Canadian petrochemicals industry faces major obstacles
The Canadian petrochemicals industry has the potential to grow dramatically thanks to low natural gas prices, but a number of obstacles are standing in its way, according to the Financial Post. New markets as a whole and exports to the United States in particular are not easily accessible and the shortage of a key feedstock is preventing petrochemical capacity expansion.
One of the major problems for the Canadian petrochemicals industry is the shortage of ethane -- a key natural gas component and an ingredient of crucial importance for chemicals producers. According to David Podruzny, vice-president and board secretary at the Chemistry Industry Association of Canada (CIAC), the industry has been short on liquids for a few years now. The CIAC has 60 members, or around two-thirds of the entire domestic industry. The companies represented by the CIAC reported a 21 percent fall in aggregated operating profit last year, whereas their overall sales slipped three percent.
The main reason for this was the fact that Canada's natural gas drilling activity went down 23 percent, causing the industry to run short on ethane, thus pushing the production of ethylene-based derivative units well under capacity, Podruzny explained.
Alarmingly, estimates suggest that exports of Canadian petrochemicals to the United States have also dipped nine percent from the previous year. Canada's biggest market is expected to shrink further in 2013, by another 4 percent, as the United States is boosting its own petrochemicals production. In order to succeed, Canadian companies are looking at innovations and are importing much needed ethane from North Dakota and Marcellus shale, as well as recovering off-gases from bitumen upgraders, the CIAC noted.
Grant Thomson, president of olefins and feedstock at Calgary-based NOVA Chemicals Corp., said that the company's polyethylene investments are directed at domestic production. He estimated that the company will invest between C$1.5 billion to C$2 billion in this field over the next few years. Investments include projects like a C$1 billion polyethylene expansion near Red Deer, Alberta, and a C$250 million project that will convert the company's Corunna cracker facility in Ontario into natural gas liquids. NOVA is also rolling out preliminary engineering projects for a number of its eastern assets in a bid to expand its ethylene facility, since there is potential for producing more derivatives there, Thomson added.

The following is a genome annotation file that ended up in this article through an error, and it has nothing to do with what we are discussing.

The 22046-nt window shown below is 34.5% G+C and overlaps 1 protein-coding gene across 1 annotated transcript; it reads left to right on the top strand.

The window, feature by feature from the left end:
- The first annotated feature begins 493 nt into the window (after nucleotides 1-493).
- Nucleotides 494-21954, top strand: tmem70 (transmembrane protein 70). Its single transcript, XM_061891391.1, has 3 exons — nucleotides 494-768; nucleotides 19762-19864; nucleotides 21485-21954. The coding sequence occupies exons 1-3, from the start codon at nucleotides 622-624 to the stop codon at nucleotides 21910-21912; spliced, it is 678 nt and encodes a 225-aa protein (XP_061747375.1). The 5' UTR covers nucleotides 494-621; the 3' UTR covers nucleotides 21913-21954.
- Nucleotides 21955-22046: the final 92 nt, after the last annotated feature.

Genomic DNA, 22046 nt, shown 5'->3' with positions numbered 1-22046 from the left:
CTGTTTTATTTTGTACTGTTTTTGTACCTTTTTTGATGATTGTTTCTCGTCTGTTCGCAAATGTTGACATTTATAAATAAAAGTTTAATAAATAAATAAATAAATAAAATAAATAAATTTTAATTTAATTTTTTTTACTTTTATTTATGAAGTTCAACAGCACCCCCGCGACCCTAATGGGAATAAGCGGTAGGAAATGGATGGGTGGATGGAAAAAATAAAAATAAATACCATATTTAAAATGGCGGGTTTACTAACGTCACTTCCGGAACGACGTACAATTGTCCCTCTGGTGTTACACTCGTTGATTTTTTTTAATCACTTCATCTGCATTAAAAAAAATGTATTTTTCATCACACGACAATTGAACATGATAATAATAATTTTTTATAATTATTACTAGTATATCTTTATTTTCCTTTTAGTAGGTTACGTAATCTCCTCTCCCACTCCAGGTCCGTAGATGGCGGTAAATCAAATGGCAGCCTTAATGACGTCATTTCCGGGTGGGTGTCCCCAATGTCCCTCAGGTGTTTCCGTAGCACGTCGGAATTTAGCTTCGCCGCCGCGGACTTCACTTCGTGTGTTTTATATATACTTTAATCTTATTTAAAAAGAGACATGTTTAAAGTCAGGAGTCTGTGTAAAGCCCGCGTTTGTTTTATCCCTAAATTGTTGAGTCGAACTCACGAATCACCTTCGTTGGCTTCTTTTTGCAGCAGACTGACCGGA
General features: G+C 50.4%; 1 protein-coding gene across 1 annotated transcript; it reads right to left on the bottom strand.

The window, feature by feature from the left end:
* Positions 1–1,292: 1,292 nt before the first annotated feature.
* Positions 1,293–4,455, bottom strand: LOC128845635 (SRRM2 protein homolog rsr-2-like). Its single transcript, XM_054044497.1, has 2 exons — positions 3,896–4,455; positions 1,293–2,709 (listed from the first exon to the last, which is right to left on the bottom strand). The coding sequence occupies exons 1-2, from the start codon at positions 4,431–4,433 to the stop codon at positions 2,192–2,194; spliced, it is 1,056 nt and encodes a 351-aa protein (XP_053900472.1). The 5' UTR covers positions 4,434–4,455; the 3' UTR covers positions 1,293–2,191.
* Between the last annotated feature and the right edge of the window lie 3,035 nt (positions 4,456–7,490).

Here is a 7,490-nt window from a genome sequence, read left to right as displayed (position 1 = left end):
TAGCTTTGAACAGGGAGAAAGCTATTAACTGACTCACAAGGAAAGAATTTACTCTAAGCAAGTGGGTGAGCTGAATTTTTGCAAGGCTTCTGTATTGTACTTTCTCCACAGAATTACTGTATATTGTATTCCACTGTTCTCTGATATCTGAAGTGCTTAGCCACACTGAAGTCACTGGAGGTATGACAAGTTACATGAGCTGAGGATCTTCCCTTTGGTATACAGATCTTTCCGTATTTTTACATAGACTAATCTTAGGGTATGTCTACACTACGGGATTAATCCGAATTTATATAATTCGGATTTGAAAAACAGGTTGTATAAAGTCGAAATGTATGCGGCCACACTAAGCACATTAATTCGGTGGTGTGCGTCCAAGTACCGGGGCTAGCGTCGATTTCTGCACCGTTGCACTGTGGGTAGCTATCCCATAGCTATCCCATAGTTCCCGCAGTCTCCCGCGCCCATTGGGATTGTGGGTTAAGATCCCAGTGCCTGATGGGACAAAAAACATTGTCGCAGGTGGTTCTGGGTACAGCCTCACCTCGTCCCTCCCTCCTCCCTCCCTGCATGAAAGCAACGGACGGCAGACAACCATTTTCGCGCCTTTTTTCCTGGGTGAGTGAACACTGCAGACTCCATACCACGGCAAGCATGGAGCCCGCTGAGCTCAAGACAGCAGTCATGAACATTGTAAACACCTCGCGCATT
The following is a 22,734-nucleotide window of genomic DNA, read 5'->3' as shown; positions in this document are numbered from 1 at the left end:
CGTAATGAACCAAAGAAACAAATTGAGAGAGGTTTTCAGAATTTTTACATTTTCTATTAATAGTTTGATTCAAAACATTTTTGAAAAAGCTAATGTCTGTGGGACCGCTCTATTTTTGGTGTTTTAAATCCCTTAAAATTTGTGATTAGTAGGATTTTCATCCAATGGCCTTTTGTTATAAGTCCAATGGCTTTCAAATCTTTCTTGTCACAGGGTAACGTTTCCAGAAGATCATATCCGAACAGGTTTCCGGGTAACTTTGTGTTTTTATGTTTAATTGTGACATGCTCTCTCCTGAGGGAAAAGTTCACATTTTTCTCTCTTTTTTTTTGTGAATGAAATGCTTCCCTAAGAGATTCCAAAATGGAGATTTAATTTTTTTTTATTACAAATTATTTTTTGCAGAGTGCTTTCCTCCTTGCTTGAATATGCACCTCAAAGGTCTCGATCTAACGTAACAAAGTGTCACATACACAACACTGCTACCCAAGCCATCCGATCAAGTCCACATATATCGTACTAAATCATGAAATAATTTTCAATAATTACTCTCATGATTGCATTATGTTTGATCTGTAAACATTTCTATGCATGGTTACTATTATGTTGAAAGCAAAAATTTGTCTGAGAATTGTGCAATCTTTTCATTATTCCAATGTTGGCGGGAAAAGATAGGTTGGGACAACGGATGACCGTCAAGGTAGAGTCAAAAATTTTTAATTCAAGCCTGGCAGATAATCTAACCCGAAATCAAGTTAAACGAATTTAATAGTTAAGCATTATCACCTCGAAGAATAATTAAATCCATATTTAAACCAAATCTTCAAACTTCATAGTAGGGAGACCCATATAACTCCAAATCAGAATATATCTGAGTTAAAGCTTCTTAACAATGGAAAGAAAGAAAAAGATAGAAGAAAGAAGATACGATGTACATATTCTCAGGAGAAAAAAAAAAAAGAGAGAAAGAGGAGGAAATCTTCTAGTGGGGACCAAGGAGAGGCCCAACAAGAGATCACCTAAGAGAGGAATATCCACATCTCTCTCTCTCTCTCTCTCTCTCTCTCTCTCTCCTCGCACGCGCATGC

Investments in the industry are vital and industry leaders should grab the opportunity, Podruzny commented. Various companies are looking into different projects, considering hefty investments of C$5 billion to C$10 billion. Whether businesses will succeed is entirely up to their efforts to achieve success, he added.
Meanwhile, focusing on domestic expansion should be accompanied by efforts to expand exports. According to Richard Patton, president and chief executive of CIAC, the government realizes the potential of new markets and has the most active trade agenda seen some time. Podruzny said that Canada is involved in several free trade agreements that could add up to six percent to the profitability of companies in the industry.